Kelly Formula (Part 1)

Most of my smart winners have been small capital bets while the losers have seen larger bets of capital. One of the reasons for this could be that catching a high beta asset at its low point (about to breakout; Lower Bollinger  touch; RSI < 20%, whatever) has given a higher alpha to me since the price move (due to high beta) has been swift and definitive. The low beta stocks, giving the illusion of secure staidness, have killed often by bleeding a part of my portfolio to death. Since these are the blue chip, low beta shares, I have been tempted to invest a larger proportion of my capital as compared to the mid/small cap sprightly upstarts being lured by the illusion of safety. As I look into my trading log, it is the multiple smaller bets that have really been multi baggers for me. So, I spent a good part of the long weekend reading on optimal bet sizes!

It is a common belief that a high amount of beginning traders do better with paper trading than once actually live. The reason being the realization of losing ‘real’ money. Knowing how to deal with profits doesn’t make one a successful trader insomuch as being able to handle losses. Every trade can have five potential outcomes – big profits, small profits, par, small losses and big losses. Taking the big losses out of the picture will logically give any trader less chances of frowning. Big losses can come due to decision paralysis (and waiting in the hope that the price will recover) or large capital outlay. The topic of this post is to ponder on understanding what should be the right size of trades. While its natural to think that the size of trades depends on a) your personal strengths and weaknesses, b) amount of capital, b) trust in an investment thesis, c) degree of diversification etc but like all good things there is a formula for this too! Namely, the Kelly Formula. This was designed by John Kelly who worked for AT&T and devised this for use in long distance communication – signal loss; signal to noise ratio and all those nice things. Since there are two basic components to the formula: win probability and win/loss ratio, this found application in the world of trading as well. The Kelly Formula states that for any given stock, you should invest the probability of winning times the payoff minus the probability of losing divided by the payoff. It is represented by the equation:

 where, P = payoff (i.e. odds offered by the betting syndicate); W = probability of winning and L = probability of losing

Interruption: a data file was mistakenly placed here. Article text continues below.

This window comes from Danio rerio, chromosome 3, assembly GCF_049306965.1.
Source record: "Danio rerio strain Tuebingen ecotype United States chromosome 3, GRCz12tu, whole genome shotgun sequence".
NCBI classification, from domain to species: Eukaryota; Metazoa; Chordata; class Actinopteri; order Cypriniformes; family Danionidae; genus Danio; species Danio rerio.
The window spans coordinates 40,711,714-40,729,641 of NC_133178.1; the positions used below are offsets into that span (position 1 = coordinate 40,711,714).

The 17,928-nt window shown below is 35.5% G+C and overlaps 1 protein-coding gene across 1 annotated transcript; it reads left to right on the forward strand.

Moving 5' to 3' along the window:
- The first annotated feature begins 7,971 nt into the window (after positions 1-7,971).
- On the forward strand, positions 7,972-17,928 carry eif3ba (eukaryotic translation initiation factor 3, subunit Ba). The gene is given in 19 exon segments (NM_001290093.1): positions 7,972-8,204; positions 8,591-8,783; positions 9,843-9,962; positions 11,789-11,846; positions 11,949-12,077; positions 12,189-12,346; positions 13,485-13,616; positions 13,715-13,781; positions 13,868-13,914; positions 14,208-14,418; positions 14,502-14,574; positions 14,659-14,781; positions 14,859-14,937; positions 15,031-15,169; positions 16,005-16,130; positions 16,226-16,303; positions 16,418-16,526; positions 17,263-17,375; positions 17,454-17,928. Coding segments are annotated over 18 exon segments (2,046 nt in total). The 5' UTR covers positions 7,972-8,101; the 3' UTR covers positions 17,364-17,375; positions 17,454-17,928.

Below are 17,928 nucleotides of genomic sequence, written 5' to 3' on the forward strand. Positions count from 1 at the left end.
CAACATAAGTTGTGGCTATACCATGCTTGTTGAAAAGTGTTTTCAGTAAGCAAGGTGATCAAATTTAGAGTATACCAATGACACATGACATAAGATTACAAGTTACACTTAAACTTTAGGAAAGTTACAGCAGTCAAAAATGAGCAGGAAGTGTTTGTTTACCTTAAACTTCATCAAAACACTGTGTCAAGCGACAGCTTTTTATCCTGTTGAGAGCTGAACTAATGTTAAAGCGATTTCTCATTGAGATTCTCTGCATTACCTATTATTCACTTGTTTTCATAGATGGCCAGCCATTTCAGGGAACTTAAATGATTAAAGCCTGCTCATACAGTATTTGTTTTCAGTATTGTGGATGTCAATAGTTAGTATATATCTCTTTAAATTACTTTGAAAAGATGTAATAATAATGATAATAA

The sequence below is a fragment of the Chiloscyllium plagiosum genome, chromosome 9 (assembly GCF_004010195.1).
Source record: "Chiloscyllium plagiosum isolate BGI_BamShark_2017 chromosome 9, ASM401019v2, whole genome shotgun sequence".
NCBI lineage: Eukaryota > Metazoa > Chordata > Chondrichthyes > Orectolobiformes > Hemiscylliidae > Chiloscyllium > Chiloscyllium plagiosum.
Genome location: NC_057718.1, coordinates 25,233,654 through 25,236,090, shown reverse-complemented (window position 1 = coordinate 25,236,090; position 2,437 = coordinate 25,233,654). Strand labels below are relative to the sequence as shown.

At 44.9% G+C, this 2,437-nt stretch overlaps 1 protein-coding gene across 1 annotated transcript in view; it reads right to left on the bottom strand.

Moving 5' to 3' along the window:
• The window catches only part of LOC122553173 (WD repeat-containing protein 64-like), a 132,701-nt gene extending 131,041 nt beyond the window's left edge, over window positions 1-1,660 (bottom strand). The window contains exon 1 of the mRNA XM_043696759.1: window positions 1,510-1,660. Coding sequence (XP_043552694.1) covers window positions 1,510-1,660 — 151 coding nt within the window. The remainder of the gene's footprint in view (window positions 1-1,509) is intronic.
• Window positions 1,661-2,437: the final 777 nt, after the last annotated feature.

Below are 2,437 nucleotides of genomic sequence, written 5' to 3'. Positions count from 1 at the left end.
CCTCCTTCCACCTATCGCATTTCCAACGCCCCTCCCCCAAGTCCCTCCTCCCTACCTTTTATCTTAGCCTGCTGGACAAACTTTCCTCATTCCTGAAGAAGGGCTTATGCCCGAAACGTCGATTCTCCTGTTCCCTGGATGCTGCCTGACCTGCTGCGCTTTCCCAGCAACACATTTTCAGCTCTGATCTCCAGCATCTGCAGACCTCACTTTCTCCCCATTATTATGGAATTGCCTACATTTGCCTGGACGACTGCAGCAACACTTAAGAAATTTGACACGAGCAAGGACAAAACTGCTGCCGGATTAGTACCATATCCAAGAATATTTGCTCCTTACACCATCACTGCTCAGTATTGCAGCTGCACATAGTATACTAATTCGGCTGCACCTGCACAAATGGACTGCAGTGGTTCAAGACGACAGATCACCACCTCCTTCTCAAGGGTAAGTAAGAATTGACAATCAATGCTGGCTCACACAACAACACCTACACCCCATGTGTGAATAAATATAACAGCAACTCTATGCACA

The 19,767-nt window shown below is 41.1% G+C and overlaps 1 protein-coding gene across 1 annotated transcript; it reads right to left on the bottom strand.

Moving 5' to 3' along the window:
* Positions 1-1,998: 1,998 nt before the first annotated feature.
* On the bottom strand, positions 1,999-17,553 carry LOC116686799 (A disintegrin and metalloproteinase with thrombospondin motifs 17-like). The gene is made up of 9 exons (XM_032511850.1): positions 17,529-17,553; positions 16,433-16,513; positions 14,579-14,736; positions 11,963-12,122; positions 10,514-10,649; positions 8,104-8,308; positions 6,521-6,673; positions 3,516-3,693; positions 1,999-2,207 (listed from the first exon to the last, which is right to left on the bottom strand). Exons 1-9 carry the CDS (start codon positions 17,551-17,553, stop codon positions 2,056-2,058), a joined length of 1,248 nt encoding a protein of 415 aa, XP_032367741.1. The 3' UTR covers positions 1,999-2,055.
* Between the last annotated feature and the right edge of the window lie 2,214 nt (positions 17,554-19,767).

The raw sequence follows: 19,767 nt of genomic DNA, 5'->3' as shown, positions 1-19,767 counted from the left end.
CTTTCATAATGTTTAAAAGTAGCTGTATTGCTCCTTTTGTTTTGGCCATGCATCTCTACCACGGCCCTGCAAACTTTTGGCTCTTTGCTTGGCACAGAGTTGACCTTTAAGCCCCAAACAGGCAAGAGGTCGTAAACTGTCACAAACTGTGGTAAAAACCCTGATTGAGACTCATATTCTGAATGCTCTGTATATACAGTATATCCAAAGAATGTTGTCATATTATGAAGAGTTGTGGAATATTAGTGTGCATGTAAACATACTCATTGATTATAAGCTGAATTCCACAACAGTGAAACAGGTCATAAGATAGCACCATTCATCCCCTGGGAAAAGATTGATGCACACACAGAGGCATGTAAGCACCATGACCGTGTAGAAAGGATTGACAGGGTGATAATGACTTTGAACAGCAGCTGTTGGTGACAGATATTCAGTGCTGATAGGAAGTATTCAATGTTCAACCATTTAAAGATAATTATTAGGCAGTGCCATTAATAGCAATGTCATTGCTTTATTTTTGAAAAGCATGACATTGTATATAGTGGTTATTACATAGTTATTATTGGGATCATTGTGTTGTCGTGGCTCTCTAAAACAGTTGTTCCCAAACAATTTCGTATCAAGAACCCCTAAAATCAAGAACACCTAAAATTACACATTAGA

So while the debate on chance vs. skill in investing continues, here are some of my investigations and thoughts on whatever I have read and managed to understand so far. At the core of all this line of enquiry is a desire to figure out a personal method to ensure that I statistically end up putting more money on my winning ideas as compared to my duds. If I get to do that I am pretty sure, I would  be all :)s.

So back to the ruminations on the Kelly Formula: If you are worth 1 crore (say) then it’s clearly stupid to be risk averse for small amounts like INR 5,000 (say). You should regard “gaining 5,000” and “losing 5,000” as equal-but-opposite faces of the same coin. But it’s very rational to be risk averse for 50 lakhs. Whatever I have seen and heard from people with modest wealth around me suggests that people in fact behave in a predictably irrational manner when faced with these little choices of chance that their investment process throws at them. Penny wise and pound foolish…

But what if we step out of the frame a bit and focus on the really long term? Personally, if my health (mental as well as physical) stays with me, I very well have a further three decades of investing ahead of me. However, let’s take a hypothetical case – say you inherit a sum of money at a young age and to invest it for a really long time. [if wishes were true…] You always have a choice between a safe investment (treasuries) and a myriad of risky bets whose probabilities of outcomes is also known to you. [this is possible in a casino, but never on Dalal Street, but please lets go ahead with the logic]. Also, lets visualize that you are breaking up your investment time horizon into finite smaller periods (could be years, months or even weeks or days) at the end of which you take stock (i.e. P&L) and start again with whatever you’ve got at that time (i.e. rebalance your portfolio at periodic rests). The Kelly Formula gives you an explicit rule regarding how to divide your investments to maximize long-term growth rate.

There is this book called Fortune’s Formula by William Poundstone which I need to read to understand this better. Part two of this post will come after I have read that book and some more.

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